NSA Launches Cybersecurity Directorate

 In this Jan. 29, 2019, file photo, National Security Agency director and head of U.S. Cyber Command Gen. Paul Nakasone testifies before the Senate Intelligence Committee on Capitol Hill in Washington.

AP Photo/Jose Luis Magana, File

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In this Jan. 29, 2019, file photo, National Security Agency director and head of U.S. Cyber Command Gen. Paul Nakasone testifies before the Senate Intelligence Committee on Capitol Hill in Washington.

The group is charged with defending the country’s national security infrastructure and defense contractors against digital threats.

The National Security Agency on Tuesday announced the launch of a new division aimed at protecting the country’s intelligence and defense apparatus against foreign cyber threats.

The newly minted Cybersecurity Directorate will bring the agency’s foreign intelligence and cyber operations together under the same roof, helping the agency “operationalize [its] threat intelligence, vulnerability assessments and cyber defense expertise,” according to a post on the NSA website.

The group, which NSA Director Gen. Paul Nakasone officially made public at the International Conference on Cybersecurity, is scheduled to be up and running by Oct. 1. 

The directorate will “redefine [NSA’s] cybersecurity mission,” Nakasone said in a statement. “What I’m trying to get to in a space like cyberspace is speed, agility and unity of effort.”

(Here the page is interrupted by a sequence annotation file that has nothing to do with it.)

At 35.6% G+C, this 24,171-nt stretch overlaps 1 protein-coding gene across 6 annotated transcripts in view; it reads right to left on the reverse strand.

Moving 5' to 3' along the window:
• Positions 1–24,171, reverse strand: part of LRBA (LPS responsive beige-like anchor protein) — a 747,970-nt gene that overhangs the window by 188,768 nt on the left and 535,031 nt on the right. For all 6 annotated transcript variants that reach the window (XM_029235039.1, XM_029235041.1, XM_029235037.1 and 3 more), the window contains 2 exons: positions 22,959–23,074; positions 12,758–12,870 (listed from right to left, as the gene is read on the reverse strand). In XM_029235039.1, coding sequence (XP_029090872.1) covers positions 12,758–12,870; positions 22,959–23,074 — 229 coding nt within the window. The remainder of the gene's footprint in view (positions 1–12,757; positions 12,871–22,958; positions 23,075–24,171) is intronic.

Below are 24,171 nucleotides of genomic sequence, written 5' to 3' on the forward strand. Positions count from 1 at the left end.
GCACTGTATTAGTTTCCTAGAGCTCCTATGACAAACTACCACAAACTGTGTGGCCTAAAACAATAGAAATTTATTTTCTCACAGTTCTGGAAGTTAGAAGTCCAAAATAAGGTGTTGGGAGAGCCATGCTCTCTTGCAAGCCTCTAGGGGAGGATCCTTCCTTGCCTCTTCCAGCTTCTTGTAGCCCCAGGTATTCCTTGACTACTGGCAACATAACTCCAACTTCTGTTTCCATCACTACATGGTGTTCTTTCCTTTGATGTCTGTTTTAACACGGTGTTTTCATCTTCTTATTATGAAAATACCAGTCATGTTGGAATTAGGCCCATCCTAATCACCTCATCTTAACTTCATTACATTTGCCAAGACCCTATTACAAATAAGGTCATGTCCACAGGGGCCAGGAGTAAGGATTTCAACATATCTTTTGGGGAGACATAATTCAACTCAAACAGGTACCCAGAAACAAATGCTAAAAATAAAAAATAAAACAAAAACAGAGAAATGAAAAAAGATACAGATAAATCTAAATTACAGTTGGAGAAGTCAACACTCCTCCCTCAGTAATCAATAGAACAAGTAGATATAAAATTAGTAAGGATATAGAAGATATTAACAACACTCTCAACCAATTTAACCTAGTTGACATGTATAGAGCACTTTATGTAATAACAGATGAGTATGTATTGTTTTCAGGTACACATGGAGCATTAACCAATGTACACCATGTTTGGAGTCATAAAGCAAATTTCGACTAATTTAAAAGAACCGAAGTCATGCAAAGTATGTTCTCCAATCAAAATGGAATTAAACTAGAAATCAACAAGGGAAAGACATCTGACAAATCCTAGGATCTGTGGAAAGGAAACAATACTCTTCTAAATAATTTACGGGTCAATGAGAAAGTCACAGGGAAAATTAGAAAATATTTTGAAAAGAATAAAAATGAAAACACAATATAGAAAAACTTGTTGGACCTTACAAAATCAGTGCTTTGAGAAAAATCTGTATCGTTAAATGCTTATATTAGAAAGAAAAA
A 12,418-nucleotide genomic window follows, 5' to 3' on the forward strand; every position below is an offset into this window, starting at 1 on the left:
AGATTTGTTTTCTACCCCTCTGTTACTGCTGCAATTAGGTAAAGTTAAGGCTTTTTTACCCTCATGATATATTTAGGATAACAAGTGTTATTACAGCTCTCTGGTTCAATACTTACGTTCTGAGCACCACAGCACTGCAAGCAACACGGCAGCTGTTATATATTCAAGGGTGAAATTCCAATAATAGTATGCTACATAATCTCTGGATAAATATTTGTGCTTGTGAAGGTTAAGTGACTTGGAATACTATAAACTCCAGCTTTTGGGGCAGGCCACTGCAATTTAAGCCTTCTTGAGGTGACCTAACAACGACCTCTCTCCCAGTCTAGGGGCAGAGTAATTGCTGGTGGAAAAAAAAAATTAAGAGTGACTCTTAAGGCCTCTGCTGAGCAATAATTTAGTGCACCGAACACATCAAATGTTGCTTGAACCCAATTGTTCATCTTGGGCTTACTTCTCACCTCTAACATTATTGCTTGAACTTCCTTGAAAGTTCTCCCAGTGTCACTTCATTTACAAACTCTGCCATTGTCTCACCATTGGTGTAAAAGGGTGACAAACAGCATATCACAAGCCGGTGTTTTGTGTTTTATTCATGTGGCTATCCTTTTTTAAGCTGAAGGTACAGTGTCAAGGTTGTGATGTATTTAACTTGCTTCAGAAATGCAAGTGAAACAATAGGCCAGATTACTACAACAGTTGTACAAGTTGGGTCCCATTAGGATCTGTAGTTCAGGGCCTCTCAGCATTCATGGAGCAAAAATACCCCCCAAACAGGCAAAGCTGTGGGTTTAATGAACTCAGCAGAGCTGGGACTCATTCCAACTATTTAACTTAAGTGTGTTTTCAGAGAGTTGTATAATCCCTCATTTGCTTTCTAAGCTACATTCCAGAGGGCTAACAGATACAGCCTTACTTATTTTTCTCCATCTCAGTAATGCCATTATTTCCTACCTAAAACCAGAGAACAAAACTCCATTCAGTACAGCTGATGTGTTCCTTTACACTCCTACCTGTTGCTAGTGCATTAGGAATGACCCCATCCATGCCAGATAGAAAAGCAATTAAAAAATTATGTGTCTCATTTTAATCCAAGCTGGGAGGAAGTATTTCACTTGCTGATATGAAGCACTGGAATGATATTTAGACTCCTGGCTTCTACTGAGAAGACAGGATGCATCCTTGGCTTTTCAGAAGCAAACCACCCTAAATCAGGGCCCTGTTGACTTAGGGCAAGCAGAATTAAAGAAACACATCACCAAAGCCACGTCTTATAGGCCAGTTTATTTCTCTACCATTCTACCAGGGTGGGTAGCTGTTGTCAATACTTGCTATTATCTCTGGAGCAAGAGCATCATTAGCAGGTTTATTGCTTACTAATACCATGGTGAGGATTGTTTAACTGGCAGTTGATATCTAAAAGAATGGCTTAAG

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The directorate will be led by Anne Neuberger, who previously headed the agency’s Russia Small Group, a joint task force created by the NSA and U.S. Cyber Command to combat Russian influence campaigns and election interference efforts. Neuberger also served as the agency’s first chief risk officer and deputy director of operations, according to the post. In her new role, she will report directly to Nakasone.

According to the post, the directorate is charged with defending the country’s national security infrastructure, including defense contractors, from digital attacks. In doing so, the group will work with closely with the Homeland Security Department, FBI and U.S. Cyber Command, as well as the private sector, to share information and expertise on foreign cyber threats.

News of the directorate was first reported by The Wall Street Journal.

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